At 176 verses, Naso is the longest of the Parshiyot. It contains what to modern eyes is the bizarre ceremony of the Sotah, the trial by ordeal of a woman, as well as the definition of a Nasir, one who dedicates himself to God. (Although, Samson and Samuel were dedicated by their respective mothers!)
In the main we read a continuation of Bamidbar, a seemingly endless series of lists: a census of people, their duties and the donations. But the word Naso is used to mean “lift the head” rather than simply to count. We are asked to look at every one as an individual.
So often we are faced with bare statistics. How many perished in the Shoah? How many children were in the Kindertransport? The yellow candle project gives us names and places. The incredible work of the 45’s committee keeps the faces and the stories of “the boys” as a living testimony. It is a blessing for us to keep these memories alive.
In older Jewish cemeteries, you will often come upon a tombstone decorated with a pair of hands, arched in a triangle with the fingers apart: It is the symbol of hands lifted to administer the priestly blessing that appears in the Sedra this week. These words were found etched on silver scrolls from tombs of the seventh century BCE; the age of Jeremiah and the last days of the First Temple. They are used by parents as they bless their children on Friday night. They are often said to the bride and groom under the chuppah and our Bar Mitzvah will be blessed by these words this Shabbat. It is the simplest and most beautiful of all blessings.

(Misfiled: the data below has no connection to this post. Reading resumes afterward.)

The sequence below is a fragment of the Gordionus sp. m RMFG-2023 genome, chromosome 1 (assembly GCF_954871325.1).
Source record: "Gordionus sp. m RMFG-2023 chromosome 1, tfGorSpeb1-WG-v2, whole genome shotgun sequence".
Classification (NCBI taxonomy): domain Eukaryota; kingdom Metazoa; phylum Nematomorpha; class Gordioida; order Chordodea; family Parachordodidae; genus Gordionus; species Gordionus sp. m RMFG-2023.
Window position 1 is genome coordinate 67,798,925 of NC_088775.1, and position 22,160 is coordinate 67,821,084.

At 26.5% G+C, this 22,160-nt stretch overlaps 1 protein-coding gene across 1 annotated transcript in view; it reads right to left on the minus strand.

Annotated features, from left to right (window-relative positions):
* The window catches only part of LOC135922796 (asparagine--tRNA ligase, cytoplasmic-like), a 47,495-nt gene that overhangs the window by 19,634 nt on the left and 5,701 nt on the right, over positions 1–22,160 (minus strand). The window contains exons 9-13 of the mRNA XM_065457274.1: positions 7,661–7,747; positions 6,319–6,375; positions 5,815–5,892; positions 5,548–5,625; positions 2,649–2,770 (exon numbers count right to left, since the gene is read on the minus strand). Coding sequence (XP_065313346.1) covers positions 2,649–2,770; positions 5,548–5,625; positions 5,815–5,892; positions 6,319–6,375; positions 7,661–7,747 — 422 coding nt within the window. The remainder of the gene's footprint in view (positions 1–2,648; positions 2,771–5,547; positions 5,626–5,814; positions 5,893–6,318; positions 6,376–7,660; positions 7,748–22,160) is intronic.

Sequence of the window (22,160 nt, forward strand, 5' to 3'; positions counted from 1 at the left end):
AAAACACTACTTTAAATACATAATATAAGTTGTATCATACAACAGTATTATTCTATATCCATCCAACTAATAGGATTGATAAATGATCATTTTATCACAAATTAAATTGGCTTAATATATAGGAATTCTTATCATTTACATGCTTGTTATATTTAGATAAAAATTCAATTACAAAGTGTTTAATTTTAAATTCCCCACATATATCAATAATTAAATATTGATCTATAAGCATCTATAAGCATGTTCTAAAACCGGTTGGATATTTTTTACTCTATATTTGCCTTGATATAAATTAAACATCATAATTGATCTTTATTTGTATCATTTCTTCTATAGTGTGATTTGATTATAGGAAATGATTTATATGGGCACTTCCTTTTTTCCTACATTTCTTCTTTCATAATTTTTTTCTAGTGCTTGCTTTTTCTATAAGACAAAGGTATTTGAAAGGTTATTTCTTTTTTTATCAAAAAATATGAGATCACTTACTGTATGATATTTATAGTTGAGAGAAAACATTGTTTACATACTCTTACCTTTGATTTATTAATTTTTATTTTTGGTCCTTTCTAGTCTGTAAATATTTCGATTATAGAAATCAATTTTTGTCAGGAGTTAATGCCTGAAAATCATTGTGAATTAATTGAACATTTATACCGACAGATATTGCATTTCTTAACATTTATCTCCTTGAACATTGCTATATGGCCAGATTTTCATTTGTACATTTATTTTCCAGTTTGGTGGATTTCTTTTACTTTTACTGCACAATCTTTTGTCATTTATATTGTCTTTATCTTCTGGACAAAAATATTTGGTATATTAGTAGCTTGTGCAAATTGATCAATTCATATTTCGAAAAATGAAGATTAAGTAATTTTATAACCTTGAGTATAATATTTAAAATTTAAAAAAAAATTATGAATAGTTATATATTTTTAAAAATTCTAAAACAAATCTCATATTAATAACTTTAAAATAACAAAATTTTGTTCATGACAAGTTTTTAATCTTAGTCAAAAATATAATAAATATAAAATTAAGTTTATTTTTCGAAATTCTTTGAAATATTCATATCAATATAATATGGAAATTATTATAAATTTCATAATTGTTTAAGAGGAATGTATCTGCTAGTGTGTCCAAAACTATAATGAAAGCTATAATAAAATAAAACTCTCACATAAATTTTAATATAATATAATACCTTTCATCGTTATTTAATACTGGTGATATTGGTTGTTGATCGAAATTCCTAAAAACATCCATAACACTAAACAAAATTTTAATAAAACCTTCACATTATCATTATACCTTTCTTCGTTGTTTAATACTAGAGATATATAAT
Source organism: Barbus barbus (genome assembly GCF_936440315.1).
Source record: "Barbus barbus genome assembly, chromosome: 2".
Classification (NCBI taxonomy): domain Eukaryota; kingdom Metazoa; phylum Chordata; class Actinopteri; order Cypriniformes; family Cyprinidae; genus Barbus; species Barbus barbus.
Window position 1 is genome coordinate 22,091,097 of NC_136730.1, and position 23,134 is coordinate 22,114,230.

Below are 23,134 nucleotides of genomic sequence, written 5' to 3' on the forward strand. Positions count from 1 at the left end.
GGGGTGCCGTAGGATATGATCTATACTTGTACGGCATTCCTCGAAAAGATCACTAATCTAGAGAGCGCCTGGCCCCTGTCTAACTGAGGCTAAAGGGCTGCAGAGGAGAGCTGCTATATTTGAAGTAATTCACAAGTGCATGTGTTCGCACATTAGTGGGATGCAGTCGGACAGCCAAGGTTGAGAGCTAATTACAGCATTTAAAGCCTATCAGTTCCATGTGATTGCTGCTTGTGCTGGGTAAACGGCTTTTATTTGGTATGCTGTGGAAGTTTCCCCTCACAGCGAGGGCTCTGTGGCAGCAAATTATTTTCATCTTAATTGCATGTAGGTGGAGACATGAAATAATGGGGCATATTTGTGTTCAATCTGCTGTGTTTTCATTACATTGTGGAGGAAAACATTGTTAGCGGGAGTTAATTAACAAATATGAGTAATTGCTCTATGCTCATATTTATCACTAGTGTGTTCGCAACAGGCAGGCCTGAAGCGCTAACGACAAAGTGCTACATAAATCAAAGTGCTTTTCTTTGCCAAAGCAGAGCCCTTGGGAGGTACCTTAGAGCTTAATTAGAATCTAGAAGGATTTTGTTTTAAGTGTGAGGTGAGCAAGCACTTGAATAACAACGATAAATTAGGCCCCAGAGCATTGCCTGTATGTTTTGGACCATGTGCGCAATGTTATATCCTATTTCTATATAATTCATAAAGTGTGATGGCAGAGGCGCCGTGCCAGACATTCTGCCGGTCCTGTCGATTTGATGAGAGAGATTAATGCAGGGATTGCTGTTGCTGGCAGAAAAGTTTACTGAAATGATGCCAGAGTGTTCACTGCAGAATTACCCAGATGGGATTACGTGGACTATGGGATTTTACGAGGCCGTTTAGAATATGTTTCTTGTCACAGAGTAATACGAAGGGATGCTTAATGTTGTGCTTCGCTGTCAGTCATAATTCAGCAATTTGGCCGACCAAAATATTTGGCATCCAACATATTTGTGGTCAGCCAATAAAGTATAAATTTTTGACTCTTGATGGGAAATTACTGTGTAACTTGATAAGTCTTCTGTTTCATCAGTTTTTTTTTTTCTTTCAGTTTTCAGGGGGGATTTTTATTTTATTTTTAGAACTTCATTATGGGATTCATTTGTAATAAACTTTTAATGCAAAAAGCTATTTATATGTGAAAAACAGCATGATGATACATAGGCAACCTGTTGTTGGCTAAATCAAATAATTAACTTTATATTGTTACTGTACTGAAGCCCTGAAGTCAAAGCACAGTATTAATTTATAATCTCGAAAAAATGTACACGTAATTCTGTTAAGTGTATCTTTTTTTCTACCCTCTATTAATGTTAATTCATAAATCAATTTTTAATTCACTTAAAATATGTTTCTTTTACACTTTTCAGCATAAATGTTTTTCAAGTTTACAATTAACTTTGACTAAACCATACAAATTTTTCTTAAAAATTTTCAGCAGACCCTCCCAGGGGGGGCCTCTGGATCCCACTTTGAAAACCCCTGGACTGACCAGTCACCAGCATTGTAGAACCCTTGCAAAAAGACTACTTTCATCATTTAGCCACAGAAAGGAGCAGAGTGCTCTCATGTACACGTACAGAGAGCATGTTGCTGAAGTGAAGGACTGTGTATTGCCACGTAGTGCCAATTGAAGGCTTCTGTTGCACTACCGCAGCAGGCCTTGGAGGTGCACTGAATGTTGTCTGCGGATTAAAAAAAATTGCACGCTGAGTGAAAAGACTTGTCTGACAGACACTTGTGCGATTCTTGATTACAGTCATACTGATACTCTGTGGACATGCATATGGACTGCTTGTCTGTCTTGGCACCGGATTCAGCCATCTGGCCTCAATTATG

יְבָרֶכְךָ יהוה, וְיִשְׁמְרֶךָיָאֵר יהוה פָּנָיו אֵלֶיךָ, וִיחֻנֶּךָּיִשָּׂא יהוה פָּנָיו אֵלֶיךָ, וְיָשֵׂם לְךָ שָׁלוֹם
May Lord bless you and protect you; May the Lord make His face shine on you and be gracious to you; May the Lord turn His face toward you and give you peace